Time, Cost, Quality – You Can’t Have it All!
As usual I went to our local Sainsbury to get all the things my daughter Rae and I needed for a lovely Sunday lunch. I normally buy free range but on this occasion when I got to the poultry isle there weren’t any free range birds left although they still had plenty of the cheaper chickens for sale. Almost without thinking about it I put one of the cheaper birds in the trolley. It was still a chicken right, how different could it be?
Well the honest answer to that is very! Yes the cheaper chicken looked delicious after it came out of the oven with crispy golden skin but to our dismay it was like eating cotton wool; it had absolutely no flavour at all. Needless to say Rae and I didn’t bother eating much of it and more than three quarters of the chicken went in the bin. I have always previously bought free range as I knew the quality was higher, even though they did usually cost that bit more and this experience reinforced my theory.
It is also what reminded me of the advice Sam had given me. Whilst we were working on a major project, Sam said to me that every key business decision you make will be defined by three things; TIME, COST and QUALITY. She explained to me how important it was to understand which of those three things would be my priority for each decision I would need to make. At first I challenged her on this, but she told me to visualise a triangle, with time as one point, quality as another and cost as the third and final point.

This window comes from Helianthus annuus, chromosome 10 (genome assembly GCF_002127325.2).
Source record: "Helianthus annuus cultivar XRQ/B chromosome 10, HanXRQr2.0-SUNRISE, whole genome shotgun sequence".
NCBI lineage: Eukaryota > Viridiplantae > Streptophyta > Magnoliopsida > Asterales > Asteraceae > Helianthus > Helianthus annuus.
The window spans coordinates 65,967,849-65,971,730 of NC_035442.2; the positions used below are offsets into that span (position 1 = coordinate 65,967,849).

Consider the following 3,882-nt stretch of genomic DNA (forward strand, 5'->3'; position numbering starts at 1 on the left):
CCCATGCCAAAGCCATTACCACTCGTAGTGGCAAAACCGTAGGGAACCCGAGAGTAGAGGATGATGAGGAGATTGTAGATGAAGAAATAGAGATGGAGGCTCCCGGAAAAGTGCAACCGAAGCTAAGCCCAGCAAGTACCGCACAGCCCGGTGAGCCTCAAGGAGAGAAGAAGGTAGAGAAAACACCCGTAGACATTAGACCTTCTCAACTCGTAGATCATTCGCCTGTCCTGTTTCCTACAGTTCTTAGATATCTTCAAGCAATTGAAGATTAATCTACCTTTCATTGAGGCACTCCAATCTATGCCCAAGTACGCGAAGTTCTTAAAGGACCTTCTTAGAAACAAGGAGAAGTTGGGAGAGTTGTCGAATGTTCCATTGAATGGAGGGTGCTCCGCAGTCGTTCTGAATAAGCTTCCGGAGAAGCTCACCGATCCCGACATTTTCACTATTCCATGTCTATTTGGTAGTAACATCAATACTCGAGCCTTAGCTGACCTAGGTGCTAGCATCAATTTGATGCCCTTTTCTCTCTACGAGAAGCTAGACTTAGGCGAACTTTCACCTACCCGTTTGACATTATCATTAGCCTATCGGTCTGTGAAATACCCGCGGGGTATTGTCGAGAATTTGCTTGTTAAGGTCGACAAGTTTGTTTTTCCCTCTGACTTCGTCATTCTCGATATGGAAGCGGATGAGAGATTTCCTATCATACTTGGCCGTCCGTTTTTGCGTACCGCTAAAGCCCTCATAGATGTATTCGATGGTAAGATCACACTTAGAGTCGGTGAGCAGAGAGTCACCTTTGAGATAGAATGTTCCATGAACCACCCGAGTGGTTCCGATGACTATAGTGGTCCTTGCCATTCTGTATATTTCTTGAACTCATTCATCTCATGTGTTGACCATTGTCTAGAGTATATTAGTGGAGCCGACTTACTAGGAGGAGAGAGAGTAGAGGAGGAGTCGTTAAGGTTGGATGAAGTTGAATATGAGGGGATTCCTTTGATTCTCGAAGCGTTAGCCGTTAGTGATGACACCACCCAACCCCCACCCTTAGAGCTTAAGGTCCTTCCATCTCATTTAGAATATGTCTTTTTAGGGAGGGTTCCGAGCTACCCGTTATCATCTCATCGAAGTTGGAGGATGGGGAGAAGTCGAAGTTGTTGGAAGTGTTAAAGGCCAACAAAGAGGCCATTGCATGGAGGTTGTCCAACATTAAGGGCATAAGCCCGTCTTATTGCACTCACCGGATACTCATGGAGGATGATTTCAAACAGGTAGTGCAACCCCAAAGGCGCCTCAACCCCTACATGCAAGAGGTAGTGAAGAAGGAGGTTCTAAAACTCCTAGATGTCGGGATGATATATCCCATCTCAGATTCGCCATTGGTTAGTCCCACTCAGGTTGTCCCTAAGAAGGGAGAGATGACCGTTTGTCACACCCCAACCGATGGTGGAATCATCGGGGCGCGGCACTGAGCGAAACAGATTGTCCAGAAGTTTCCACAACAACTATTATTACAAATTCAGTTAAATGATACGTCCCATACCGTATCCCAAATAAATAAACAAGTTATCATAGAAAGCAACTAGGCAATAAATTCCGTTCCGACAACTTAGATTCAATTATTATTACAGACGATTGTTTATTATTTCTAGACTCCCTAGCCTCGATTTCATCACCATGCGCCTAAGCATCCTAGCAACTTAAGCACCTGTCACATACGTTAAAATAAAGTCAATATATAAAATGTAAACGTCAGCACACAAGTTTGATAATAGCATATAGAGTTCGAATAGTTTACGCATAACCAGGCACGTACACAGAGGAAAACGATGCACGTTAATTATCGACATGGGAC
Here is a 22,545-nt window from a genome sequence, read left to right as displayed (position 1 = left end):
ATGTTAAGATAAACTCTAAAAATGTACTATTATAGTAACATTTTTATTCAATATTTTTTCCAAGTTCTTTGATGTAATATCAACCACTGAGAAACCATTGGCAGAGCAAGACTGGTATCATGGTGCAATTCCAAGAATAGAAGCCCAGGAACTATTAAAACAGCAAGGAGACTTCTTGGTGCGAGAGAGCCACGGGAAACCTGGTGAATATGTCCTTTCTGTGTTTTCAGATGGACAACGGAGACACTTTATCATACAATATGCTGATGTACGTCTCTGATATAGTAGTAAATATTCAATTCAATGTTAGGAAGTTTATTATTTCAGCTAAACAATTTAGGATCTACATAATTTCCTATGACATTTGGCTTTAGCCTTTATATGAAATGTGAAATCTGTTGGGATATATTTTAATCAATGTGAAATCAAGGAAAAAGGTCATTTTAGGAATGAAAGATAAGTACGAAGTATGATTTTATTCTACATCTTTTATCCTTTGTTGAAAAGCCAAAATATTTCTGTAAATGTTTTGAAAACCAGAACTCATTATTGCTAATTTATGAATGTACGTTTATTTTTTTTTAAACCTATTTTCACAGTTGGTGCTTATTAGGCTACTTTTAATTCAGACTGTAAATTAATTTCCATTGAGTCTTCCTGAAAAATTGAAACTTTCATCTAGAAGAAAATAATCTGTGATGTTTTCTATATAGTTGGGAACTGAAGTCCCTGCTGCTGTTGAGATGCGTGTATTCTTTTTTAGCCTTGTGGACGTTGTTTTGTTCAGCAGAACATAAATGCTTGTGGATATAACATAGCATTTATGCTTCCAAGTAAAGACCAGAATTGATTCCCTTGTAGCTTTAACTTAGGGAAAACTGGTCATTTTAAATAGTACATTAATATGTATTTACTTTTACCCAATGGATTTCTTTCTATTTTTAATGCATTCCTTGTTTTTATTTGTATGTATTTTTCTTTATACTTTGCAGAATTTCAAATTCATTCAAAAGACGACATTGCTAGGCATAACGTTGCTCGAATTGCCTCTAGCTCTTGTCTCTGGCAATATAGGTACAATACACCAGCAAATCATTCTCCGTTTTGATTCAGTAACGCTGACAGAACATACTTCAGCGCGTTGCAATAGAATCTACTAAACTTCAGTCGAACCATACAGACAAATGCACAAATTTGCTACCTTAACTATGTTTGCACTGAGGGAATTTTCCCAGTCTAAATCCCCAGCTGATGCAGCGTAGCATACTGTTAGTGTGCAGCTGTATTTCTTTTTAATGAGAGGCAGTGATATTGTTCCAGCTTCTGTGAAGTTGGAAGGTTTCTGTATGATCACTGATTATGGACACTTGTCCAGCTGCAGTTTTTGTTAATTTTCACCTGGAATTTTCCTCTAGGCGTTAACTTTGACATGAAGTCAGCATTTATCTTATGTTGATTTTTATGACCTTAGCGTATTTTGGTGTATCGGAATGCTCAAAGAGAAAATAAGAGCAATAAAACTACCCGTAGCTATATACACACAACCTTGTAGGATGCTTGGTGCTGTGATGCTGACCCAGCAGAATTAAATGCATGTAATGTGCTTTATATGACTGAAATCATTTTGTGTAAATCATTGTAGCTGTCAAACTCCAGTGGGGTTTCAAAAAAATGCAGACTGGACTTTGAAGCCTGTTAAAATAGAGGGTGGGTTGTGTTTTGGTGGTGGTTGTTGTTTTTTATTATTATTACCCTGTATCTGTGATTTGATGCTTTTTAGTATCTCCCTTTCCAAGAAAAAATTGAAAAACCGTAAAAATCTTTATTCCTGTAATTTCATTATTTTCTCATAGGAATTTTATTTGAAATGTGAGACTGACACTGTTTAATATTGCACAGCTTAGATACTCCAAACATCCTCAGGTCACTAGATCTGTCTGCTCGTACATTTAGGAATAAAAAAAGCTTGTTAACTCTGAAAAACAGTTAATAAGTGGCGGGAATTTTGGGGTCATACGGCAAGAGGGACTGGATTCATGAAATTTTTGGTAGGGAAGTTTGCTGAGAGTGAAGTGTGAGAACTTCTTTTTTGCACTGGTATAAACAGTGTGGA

She explained that by pulling one point of the triangle to emphasise it and make it more prominent, it changes the shape of the triangle and subsequently impacts on the other two points. Yes you may start with an exact equilateral triangle, but in her experience one of those three points (time, cost, quality) will always become more important than the other two. When that happens, the decisions to be made need to bear in mind the impact on the other two elements. For example:
• If cost is the priority, the quality is likely to be less but time may be quicker
• If time is the priority, the quality is likely to be less but the cost is likely to increase
• If quality is the priority both the time and cost are likely to increase.
After my roast chicken experience it was easy to see quality was the most important thing for me. At the time had I realised this I would have got back in the car and driven to another supermarket to get one of their free range birds. Yes this would have had an impact on the time and there would have been some additional cost but I would have been happy with the result and we would have definitely eaten more. Actually Rae and I ended up wasting money, as most of the chicken went in the bin and we were still hungry!
There is no right or wrong answer, it’s just about been really clear about which one of the three is your biggest priority, and in our experience one will always be more important than the other two! This is happily one of the things that we’ve seen many of our clients considering more and more over the last couple of years.